In wake of 10-year-old girl's death, Hong Kong's schools must not hesitate to call emergency hotline

PUBLISHED : Tuesday, 28 July, 2015, 2:04am
UPDATED : Tuesday, 28 July, 2015, 2:07am

An inquest into the death of a girl who fell from a height at her school two years ago ruled that the evidence was inconclusive to determine whether it was an accident or suicide. What is certain, though, is that CCC Kei Chun Primary School failed to act promptly when the body of 10-year-old Law Cheuk-ki was found lying on the ground before classes began. The coroner also criticised staff members for giving dishonest testimonies and would pass the case to the relevant authorities to see whether disciplinary action or criminal prosecution were warranted.

The open verdict on the cause of death may not bring closure to the girl's family. But it highlights the disturbing practice of some schools to avoid calling 999 in case of emergency, apparently out of fear of negative publicity.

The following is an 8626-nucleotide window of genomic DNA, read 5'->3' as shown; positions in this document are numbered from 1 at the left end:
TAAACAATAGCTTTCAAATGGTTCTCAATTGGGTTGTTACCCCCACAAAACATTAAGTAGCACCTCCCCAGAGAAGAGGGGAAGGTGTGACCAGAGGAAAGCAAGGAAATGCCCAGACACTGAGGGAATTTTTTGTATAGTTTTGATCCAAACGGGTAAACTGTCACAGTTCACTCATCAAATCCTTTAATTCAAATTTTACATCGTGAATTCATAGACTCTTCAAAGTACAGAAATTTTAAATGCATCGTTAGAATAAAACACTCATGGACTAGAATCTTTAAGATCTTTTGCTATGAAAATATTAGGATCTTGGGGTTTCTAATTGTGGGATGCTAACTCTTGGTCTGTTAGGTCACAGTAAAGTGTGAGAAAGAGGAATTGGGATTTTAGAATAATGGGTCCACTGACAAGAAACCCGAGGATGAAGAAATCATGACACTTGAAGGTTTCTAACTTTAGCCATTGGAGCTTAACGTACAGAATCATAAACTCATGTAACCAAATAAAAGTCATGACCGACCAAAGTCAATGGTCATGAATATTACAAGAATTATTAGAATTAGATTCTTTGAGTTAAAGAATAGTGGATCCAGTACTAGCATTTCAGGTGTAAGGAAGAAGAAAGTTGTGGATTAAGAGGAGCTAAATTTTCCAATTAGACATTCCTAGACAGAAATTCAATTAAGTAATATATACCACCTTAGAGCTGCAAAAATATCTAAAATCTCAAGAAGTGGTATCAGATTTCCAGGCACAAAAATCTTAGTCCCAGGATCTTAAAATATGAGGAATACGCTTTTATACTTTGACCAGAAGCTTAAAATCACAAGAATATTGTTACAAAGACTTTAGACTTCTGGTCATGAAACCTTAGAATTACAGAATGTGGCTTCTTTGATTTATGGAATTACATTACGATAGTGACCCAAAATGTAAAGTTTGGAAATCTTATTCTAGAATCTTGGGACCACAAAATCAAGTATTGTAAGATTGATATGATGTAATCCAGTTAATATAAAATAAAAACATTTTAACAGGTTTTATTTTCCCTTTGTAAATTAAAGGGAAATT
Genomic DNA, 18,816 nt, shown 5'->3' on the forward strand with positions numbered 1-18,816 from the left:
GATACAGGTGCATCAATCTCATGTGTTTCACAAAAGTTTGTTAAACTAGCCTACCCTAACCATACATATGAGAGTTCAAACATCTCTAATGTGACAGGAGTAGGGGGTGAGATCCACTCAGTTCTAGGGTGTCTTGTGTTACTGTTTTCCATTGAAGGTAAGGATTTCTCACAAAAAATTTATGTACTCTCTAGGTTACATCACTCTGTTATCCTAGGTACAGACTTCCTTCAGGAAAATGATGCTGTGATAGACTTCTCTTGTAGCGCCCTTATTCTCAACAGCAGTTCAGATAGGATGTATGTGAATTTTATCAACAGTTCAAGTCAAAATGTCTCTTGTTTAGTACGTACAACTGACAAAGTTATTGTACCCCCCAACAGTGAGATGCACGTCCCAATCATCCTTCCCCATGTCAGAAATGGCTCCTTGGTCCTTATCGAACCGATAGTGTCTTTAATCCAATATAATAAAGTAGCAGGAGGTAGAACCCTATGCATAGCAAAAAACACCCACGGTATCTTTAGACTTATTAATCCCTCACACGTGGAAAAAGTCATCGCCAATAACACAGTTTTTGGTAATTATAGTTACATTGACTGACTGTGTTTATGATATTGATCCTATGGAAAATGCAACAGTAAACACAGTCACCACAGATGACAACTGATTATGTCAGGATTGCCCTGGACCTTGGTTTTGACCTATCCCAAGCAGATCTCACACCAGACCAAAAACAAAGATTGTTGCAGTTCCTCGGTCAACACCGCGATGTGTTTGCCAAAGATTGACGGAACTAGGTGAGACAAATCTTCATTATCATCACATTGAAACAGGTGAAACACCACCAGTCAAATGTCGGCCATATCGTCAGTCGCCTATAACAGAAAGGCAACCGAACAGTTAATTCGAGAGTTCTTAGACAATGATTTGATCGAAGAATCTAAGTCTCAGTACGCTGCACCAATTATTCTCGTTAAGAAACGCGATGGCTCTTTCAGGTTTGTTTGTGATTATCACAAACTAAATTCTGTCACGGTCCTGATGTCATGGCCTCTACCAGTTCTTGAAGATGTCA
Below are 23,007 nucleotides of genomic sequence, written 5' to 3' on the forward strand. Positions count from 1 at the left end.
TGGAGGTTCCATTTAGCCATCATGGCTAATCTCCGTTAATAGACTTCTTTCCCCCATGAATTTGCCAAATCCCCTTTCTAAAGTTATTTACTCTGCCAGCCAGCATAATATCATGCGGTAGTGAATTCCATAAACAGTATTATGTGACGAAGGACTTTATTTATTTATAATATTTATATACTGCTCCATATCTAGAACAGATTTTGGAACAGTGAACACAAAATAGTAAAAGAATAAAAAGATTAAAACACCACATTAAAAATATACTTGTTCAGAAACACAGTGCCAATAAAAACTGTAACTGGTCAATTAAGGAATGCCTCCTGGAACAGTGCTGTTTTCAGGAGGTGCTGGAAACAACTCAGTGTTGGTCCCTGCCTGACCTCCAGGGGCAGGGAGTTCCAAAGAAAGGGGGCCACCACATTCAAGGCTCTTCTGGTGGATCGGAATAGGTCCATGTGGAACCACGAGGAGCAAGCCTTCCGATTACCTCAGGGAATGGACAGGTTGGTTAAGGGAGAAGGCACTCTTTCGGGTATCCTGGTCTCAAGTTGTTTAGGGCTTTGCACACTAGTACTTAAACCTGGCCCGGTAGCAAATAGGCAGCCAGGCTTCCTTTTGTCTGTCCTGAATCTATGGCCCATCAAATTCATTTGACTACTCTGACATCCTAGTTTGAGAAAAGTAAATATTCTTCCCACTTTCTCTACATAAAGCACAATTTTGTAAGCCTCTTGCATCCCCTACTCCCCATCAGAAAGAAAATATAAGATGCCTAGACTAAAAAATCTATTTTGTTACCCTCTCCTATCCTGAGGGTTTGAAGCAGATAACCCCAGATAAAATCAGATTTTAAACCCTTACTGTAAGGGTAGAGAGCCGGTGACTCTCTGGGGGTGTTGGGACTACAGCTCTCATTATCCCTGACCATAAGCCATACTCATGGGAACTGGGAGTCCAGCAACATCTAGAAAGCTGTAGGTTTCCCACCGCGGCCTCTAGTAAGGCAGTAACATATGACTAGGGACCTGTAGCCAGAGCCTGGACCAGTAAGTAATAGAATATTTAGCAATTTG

The court heard that although the girl showed obvious signs of serious injuries sustained from her fall, the school only called St John Ambulance but not the police. A worker said he had been instructed by two former principals not to call 999, saying the media would intercept police communications for news reporting.

The two vice-principals with first-aid knowledge sought to give the impression that they had no idea how severe the case was when they attended to the girl, saying she was lying calmly "as if she was just sleeping". But their testimonies were questioned by the coroner, who hit out at what he described as "nonsense and lies".

Putting a school's reputation above pupils' lives and safety is totally unacceptable. Regrettably, this appears to be the case in some schools. According to news reports, some schools have guidelines not to call 999 unless the principal approves. Some guidelines say the school management must be notified before calling an ambulance service. The practice defies common sense to immediately alert police in case of emergency. Guidelines in breach of that spirit must be replaced.

According to the general crisis-management guideline promulgated by the Education Bureau, schools are advised to draw up a crisis plan and act quickly and responsibly. The 37-page document has no shortage of sample letters to parents and media announcements in the event of a suicide or accident involving teachers or pupils. We trust our teaching professionals do not need to be taught when to pick up the phone for emergency help.